Redundancy

Employer

A redundancy situation arises when employees are dismissed because their job no longer exists. This arises when:

  • New technology means a job is unnecessary;
  • There is a need to cut costs and the number of staff;
  • The business has to be closed.

To avoid as much disruption as possible, it is essential there is good communication between you, the employer, and your staff.

It is good practice to establish a formal policy or procedure for dealing with a redundancy situation. It is a good idea to discuss this with the trade union or with staff representatives, which will help to avoid unjustified fears and suspicion that redundancy is imminent and enable members of staff to contribute their ideas.

Failure to follow a reasonable procedure when dealing with redundancies can lead to staff making claims of unfair dismissal.

Different procedures will apply depending on the size and nature of the business.

However a formal procedure will normally contain the following:

  • A statement of intent to maintain job security wherever possible;
  • Details of the consultation arrangements;
  • The measures in place to minimise or avoid compulsory redundancies;
  • General guidance on the selection criteria;
  • Details of the severance terms;
  • Details of any relocation expenses, hardship or appeals procedures;
  • Policy on helping redundant staff find alternative jobs or access training.

Consideration must be given to:

  • Natural wastage;
  • Restrictions on recruitment;
  • Reducing overtime.

There should be a timely and full consultation with members of staff and the selection process should be properly followed. It is important the selection criterion is objective to ensure an employee is not unfairly selected and it should be applied fairly and consistently.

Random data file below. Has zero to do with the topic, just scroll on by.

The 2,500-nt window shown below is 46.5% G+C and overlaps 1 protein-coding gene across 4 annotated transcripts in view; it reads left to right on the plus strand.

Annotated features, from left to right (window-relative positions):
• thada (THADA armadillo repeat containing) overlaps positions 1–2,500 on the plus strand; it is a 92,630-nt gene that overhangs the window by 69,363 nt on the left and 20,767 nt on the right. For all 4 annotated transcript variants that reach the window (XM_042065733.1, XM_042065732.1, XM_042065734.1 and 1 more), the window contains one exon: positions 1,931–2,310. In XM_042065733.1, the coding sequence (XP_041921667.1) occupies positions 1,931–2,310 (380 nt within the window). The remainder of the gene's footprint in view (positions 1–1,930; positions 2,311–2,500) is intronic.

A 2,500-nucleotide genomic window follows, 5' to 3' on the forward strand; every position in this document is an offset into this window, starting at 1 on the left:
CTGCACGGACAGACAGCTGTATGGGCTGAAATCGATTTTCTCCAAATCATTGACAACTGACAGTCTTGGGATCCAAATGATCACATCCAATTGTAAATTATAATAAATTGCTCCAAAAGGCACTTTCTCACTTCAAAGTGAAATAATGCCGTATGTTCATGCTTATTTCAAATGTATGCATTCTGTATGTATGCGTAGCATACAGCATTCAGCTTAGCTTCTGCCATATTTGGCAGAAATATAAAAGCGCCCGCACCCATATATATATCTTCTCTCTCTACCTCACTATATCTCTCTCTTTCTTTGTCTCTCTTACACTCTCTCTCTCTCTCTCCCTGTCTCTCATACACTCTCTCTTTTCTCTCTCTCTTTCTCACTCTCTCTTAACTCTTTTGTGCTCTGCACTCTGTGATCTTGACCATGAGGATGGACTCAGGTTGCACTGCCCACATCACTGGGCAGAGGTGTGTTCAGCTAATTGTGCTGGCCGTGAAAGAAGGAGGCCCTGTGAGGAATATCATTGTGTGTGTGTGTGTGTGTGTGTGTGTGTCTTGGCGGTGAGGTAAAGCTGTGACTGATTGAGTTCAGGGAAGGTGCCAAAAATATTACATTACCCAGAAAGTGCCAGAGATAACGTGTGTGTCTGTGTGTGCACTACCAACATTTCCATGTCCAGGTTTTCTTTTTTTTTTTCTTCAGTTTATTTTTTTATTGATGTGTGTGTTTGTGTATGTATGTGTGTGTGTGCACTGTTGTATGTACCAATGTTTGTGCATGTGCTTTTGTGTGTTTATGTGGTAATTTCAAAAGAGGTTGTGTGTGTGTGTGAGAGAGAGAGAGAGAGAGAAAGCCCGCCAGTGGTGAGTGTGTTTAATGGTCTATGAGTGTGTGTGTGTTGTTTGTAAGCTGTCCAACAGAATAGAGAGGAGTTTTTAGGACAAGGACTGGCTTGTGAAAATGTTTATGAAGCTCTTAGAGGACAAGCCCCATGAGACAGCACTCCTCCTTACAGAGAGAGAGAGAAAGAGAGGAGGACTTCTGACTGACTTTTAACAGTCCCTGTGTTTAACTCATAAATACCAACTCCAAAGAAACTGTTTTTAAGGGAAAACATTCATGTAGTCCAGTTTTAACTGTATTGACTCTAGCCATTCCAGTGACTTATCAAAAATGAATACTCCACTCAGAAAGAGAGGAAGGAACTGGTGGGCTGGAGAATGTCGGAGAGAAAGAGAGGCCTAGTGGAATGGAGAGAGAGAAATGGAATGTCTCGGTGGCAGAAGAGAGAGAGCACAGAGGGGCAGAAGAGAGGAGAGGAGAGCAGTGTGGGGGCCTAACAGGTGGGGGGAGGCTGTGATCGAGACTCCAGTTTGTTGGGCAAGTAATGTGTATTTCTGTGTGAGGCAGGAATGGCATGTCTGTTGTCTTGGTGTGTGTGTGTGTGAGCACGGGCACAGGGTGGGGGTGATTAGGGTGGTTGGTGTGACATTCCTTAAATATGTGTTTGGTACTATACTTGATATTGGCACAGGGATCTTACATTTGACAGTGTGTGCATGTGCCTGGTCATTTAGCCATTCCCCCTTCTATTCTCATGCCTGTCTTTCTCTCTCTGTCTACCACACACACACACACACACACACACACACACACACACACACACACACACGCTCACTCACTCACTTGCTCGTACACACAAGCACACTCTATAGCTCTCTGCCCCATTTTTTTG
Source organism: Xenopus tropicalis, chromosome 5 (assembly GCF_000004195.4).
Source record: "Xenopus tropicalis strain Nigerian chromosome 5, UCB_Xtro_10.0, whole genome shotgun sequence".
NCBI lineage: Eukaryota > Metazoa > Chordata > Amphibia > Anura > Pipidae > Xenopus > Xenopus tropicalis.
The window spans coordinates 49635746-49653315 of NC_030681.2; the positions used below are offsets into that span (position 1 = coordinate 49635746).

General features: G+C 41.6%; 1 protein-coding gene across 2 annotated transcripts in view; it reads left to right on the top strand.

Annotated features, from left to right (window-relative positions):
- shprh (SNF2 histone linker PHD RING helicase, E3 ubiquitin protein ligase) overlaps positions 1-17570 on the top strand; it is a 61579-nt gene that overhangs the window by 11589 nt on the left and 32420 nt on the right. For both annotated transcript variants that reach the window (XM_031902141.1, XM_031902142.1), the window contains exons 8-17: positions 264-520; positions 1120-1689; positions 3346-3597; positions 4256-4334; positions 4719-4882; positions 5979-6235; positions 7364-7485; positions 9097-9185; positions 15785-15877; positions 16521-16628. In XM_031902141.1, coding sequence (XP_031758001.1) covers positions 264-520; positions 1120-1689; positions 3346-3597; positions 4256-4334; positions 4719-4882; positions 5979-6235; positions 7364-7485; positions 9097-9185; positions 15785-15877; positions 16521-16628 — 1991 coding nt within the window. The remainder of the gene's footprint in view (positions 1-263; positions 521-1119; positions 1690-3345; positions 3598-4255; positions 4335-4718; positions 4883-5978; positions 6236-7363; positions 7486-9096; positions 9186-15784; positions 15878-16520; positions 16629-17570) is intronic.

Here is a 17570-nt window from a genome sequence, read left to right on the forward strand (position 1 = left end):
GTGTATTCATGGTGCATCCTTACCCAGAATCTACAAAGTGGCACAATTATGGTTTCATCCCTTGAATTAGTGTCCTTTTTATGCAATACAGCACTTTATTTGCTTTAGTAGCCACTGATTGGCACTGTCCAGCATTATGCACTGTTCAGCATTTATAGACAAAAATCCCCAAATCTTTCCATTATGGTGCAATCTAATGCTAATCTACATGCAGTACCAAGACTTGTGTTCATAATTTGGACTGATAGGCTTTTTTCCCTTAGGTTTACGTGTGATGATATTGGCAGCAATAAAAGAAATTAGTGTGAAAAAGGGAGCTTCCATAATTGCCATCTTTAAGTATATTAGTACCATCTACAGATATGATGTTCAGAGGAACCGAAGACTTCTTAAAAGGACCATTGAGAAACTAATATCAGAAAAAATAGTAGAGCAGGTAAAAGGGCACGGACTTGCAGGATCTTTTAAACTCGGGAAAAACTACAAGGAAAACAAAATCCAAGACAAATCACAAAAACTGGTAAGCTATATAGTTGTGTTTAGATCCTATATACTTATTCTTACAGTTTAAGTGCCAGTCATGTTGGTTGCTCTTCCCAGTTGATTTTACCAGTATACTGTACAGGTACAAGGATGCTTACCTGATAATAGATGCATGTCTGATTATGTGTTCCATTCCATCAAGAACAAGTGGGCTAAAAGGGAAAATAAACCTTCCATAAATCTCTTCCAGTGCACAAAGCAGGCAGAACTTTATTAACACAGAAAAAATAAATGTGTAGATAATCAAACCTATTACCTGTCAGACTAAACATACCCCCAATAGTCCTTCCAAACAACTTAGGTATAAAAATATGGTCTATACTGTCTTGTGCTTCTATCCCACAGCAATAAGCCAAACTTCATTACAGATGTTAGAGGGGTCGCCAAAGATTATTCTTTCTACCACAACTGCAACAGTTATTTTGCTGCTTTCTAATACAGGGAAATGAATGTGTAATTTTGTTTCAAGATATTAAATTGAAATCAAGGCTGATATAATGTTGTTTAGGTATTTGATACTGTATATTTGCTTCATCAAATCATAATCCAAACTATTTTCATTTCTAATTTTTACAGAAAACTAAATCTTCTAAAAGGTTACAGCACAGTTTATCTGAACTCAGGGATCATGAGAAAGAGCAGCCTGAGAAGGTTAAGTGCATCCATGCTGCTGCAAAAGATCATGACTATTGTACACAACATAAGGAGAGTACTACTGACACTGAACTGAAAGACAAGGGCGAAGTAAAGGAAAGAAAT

Those staff who are selected must be given notice before their employment ends and must be given the opportunity to appeal.

Fosters can assist in drawing up a suitable Redundancy policy that can then be incorporated into the Company's Staff Handbook.

Fosters can also assist with guiding you through the complicated redundancy procedure.


Employee

A redundancy situation arises when employees are dismissed because their job no longer exists. This arises when:

  • New technology means a job is unnecessary;
  • There is a need to cut costs and the number of staff;
  • The business has to be closed.

It is important your employer follows a proper procedure when dealing with redundancies, as otherwise you may have a claim for unfair dismissal.

Different procedures will apply depending on the size and nature of the business.

Your employer must give consideration to:

  • Natural wastage, for instance by offering voluntary redundancies;
  • Restrictions on employing new staff;
  • Reducing overtime.

There should be a timely and full consultation with members of staff and an objective selection process should be properly followed. The selection process should be applied fairly and consistently.

This could include such things as:

  • Attendance record;
  • Disciplinary record;
  • Standard of work;
  • Aptitude for work.

If you are selected for redundancy you must be given notice before your employment ends and you must be given the opportunity to appeal.

You will be entitled to a redundancy payment if you have been continuously employed for at least 2 years and are dismissed due to:

  • The business closing;
  • Closing of your workplace;
  • A diminishing need for employees to do the available work.

There is a standard calculation for redundancy pay:

  • 0.5 week's pay for each full year of service where the employee's age is under 22
  • 1 week's pay for each full year of service where the employee's age is between 22 and under 41
  • 1.5 week's pay for each full year of service where the employee's age is 41 or over. The maximum number of years that can be taken into account is 20 years.

Although you will need 2 years' service to be entitled to a redundancy payment, the fairness of the dismissal can be challenged provided you have at least 1 year's continuous service if you started work for the company before 6th April 2012, or 2 years' service if you started work after 6th April 2012.

We can advise you as to whether a proper redundancy situation has arisen and whether the proper redundancy procedure has been followed.

The above is for general information only and should not be constituded as legal advice.

Contacting Us

Fosters Solicitors team of Business & Commercial lawyers have a wealth of experience and knowledge to assist you in relation to any legal query or matter you may have. Call us on 01603 620508 or complete our and a member of the department will be in touch very soon.